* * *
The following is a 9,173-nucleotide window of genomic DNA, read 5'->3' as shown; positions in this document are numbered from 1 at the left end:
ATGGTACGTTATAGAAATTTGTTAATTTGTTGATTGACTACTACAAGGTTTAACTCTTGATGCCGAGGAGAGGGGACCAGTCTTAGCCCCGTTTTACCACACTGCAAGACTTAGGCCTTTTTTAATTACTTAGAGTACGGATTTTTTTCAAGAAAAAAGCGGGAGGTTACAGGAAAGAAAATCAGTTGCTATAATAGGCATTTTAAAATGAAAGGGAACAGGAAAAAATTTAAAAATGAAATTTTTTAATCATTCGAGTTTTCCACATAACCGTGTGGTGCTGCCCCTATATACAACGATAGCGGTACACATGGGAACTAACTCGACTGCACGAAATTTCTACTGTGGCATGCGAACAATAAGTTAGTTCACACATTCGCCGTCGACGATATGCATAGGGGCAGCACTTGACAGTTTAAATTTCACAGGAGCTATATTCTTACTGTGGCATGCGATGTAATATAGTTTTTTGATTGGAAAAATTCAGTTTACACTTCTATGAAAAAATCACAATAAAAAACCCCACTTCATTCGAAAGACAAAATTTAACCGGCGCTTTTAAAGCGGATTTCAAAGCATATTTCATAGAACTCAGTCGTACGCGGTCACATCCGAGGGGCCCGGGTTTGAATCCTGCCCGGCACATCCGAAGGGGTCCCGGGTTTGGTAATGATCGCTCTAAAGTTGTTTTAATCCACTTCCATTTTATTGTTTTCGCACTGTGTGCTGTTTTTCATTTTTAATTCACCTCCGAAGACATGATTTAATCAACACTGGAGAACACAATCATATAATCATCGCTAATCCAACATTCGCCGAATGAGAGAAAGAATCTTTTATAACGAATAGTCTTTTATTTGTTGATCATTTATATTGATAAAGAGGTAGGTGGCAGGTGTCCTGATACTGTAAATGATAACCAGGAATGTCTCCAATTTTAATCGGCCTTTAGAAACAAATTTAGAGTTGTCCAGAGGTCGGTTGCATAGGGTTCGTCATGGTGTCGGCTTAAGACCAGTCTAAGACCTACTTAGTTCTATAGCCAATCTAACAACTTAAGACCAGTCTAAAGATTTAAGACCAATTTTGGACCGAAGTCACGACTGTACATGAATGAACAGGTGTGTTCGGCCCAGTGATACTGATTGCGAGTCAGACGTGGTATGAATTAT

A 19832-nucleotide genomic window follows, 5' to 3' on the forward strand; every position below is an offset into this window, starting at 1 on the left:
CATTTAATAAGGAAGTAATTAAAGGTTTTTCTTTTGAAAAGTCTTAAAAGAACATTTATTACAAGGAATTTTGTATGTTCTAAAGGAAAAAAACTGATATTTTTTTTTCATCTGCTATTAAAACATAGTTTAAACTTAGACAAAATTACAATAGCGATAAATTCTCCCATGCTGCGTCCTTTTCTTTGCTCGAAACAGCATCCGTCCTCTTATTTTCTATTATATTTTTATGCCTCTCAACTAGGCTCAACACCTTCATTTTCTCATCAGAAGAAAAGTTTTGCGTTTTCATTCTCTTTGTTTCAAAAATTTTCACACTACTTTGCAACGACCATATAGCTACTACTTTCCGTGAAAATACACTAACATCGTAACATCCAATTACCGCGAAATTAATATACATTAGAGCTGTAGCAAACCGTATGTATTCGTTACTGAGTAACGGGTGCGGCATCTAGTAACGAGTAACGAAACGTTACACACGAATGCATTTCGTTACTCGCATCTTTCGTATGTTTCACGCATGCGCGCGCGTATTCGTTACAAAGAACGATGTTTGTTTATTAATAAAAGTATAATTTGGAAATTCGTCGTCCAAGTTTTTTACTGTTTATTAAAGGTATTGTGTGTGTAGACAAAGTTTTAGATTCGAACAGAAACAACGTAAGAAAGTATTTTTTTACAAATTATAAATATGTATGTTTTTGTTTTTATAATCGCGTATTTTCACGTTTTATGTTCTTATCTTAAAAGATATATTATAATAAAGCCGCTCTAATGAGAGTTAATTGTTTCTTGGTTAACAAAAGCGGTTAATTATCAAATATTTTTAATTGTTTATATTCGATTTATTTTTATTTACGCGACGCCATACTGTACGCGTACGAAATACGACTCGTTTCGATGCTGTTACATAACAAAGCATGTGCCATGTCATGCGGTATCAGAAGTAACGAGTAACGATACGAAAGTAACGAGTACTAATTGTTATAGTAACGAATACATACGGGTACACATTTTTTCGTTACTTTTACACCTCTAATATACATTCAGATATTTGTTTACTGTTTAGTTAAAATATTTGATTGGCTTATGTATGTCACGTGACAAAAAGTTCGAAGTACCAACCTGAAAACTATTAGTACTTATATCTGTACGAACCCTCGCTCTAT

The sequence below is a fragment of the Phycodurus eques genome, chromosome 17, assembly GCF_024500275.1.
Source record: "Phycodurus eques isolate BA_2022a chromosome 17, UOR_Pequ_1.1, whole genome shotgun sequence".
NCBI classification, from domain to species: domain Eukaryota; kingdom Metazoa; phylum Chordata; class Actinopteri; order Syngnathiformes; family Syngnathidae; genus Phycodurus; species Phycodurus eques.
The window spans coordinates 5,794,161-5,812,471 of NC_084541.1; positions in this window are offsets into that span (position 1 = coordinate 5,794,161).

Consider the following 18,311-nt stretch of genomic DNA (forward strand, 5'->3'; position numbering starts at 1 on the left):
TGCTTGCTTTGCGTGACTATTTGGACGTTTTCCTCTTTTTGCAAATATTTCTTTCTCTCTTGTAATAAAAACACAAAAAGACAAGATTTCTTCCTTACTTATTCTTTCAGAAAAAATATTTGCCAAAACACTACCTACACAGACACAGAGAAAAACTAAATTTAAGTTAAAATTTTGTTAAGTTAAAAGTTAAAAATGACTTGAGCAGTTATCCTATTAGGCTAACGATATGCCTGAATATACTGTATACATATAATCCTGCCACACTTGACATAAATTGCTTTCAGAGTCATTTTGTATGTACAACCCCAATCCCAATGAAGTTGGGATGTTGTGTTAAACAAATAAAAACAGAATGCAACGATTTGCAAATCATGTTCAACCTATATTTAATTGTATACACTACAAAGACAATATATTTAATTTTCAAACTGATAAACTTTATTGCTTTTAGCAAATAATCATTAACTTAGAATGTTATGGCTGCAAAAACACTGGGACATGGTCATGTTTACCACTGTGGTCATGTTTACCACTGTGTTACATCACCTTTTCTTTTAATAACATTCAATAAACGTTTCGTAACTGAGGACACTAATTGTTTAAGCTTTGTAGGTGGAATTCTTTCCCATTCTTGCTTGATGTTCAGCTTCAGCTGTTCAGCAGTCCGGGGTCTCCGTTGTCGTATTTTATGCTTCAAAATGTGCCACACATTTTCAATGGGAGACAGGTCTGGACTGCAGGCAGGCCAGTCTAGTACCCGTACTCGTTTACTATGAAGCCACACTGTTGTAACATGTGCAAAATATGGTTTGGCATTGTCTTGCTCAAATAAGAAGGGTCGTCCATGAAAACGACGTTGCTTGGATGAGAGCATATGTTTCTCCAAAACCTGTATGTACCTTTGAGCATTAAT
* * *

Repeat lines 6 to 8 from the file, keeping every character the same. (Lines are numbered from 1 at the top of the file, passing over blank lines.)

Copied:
Source record: "Phycodurus eques isolate BA_2022a chromosome 17, UOR_Pequ_1.1, whole genome shotgun sequence".
NCBI classification, from domain to species: domain Eukaryota; kingdom Metazoa; phylum Chordata; class Actinopteri; order Syngnathiformes; family Syngnathidae; genus Phycodurus; species Phycodurus eques.
The window spans coordinates 5,794,161-5,812,471 of NC_084541.1; positions in this window are offsets into that span (position 1 = coordinate 5,794,161).